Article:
The Biobased and Renewable Products Advocacy Group (BRAG) helps members develop and bring to market their innovative biobased and renewable chemical products through insightful policy and regulatory advocacy. BRAG is managed by B&C® Consortia Management, L.L.C., an affiliate of Bergeson & Campbell, P.C.

Renewable energy company Sapphire Energy, Inc. and Phillips 66 have entered into a joint development agreement designed to promote and facilitate the commercial production of Sapphire's algae-based crude oil, which will be made into fuels. According to Sapphire's press release describing the agreement, "the companies will work together to collect and analyze data from co-processing of algae and conventional crude oil into fuels. The goal is to complete fuel certifications to ready Sapphire Energy's renewable crude oil, called Green Crude, for wide-scale oil refining." Further, "under the agreement the companies will expand Sapphire Energy's current testing programs to further validate that Green Crude can be refined in traditional refineries and meet all of the Environmental Protection Agency's (EPA) certification requirements under the Clean Air Act." A copy of the press release is available online.


 

Renewable fuel and chemical company Virent and cellulosic sugar producer Renmatix have announced plans to collaborate to convert cellulosic sugars to renewable chemicals and biobased packaging materials. According to Virent's press release on the effort, "Renmatix's Plantrose™ platform will be evaluated and potentially optimized to provide an affordable sugar stream for Virent's Bioforming® process for the large-scale production of bio-based paraxylene. Paraxylene is a basic raw material used in the manufacture of purified terephthalic acid (PTA), an important chemical in the production of plastic bottles and fibers made from polyethylene terephthalate (PET). Integrating local feedstock processing with on-site commercial production will lower costs and increase the viability of using renewable chemicals in bio-based packaging and plastics for industrial and consumer goods." Virent's press release is available online.


 

This week, Evonik Industries and LanzaTech announced that they have entered into a three year research agreement under which Evonik will "combin[e] its existing biotechnology platforms with LanzaTech's synthetic biology and gas fermentation expertise for the development of a route to bio-processed precursors for specialty plastics from waste derived synthesis gas. In this route, microorganisms placed in fermenters are used to turn synthesis gas into chemical products." A copy of Evonik's press release is available online.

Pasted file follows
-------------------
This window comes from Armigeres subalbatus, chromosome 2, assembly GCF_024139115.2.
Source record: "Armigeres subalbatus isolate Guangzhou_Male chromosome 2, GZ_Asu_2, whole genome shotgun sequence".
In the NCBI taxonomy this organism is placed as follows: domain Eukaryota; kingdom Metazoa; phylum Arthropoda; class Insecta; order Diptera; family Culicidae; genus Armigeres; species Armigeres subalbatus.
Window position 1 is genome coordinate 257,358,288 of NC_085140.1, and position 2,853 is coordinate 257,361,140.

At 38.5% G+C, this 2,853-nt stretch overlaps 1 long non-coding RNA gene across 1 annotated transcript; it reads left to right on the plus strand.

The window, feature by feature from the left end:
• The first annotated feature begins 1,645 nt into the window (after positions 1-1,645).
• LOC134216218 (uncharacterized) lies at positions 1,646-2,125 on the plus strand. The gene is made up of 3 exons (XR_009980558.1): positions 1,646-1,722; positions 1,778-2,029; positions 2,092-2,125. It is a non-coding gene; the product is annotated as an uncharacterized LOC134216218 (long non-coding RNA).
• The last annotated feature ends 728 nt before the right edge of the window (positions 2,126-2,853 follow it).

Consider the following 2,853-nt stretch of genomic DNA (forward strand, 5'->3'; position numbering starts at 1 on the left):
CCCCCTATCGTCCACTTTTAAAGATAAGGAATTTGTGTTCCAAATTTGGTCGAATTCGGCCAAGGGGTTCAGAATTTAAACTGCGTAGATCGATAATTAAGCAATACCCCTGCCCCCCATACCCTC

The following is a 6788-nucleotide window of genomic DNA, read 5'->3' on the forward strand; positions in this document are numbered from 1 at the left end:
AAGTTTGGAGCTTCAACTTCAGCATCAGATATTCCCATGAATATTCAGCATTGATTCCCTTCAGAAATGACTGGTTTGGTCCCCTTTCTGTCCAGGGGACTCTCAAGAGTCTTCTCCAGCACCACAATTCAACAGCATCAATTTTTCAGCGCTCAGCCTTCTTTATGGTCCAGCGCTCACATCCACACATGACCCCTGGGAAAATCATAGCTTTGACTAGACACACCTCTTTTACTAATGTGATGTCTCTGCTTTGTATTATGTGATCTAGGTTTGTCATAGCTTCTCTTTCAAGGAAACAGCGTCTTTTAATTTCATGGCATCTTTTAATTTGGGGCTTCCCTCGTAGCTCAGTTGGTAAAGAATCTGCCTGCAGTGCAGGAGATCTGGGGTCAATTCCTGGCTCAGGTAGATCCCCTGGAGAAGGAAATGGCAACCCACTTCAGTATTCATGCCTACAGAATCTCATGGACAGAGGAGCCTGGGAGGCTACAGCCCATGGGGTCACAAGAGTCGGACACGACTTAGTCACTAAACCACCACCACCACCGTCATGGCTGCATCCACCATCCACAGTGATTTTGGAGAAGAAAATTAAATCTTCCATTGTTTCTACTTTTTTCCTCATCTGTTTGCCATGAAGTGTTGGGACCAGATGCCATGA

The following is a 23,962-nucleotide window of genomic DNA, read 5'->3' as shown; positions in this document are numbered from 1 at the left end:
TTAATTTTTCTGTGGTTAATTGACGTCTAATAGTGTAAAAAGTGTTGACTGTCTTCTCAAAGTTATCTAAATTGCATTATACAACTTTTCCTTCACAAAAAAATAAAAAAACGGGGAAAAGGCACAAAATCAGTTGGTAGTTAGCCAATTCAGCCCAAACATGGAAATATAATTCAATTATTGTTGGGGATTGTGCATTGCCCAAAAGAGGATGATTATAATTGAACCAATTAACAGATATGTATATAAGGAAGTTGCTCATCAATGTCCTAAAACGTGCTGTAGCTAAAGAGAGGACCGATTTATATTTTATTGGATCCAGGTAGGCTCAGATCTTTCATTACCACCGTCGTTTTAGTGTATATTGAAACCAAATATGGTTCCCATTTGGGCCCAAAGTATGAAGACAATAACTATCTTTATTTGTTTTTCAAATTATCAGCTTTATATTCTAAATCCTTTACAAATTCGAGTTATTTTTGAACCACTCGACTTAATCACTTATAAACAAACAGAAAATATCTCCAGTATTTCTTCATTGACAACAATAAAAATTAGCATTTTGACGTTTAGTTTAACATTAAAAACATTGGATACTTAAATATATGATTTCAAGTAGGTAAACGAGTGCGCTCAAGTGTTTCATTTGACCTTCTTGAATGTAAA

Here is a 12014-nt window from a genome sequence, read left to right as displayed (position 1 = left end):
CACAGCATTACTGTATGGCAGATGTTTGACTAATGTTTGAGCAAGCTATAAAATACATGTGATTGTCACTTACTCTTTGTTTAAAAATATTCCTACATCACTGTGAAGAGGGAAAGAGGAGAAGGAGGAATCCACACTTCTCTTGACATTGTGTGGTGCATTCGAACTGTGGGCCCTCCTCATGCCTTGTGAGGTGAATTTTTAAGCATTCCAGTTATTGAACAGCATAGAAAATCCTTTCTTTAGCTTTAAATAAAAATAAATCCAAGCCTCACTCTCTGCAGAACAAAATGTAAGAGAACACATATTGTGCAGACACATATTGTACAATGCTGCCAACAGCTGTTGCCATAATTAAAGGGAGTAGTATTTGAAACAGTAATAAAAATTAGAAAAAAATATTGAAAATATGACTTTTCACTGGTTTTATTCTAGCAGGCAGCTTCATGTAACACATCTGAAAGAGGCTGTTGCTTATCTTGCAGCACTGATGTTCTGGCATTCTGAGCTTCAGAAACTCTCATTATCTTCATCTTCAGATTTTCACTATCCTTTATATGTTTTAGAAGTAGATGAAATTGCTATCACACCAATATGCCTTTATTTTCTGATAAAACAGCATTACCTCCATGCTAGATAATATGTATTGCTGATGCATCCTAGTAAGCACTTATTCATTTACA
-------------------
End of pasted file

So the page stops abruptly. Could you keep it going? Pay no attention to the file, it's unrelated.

On November 25, 2013, the U.S. Department of Agriculture (USDA) published a notice inviting applications for nearly $10.5 million in USDA value-added producer grants (VAPG), which help agricultural producers enter into value-added activities related to the processing and/or marketing of biobased value-added products. A copy of the USDA press release on the announcement is available online, and a copy of the Federal Register notice is available online. The funding notice encourages "applications from eligible entities supporting value-added activities related to bio-based products…Bio-based products are defined as commercial or industrial products composed of biological products or renewable domestic agricultural materials or forestry materials, including construction materials, fibers, papers, compost, fertilizer, lubricants, plastics and paint (see online for more information)." Applications are due by February 24, 2014.


 

Reportedly, the four principals leading the effort to merge the House and Senate versions of the next five-year Farm Bill into a final bill have reached a preliminary agreement on the two major sticking points: food stamps and crop subsidies. The leaders are working feverishly to reach agreement and pass the final version of the Farm Bill by the end of this year when the current Farm Bill expires. Previous Biobased and Renewable Advocacy Group (BRAG™) coverage of the Farm Bill debate and negotiations is available online.

Tags: Farm Bill

 

On November 27, 2013, the U.S. Environmental Protection Agency (EPA) published in the Federal Register a notice on "Draft Guidelines; Product Environmental Performance Standards and Ecolabels for Voluntary Use in Federal Procurement; Notice of Availability and Request for Comments." A copy of the notice is available online. Comments are due by February 25, 2014.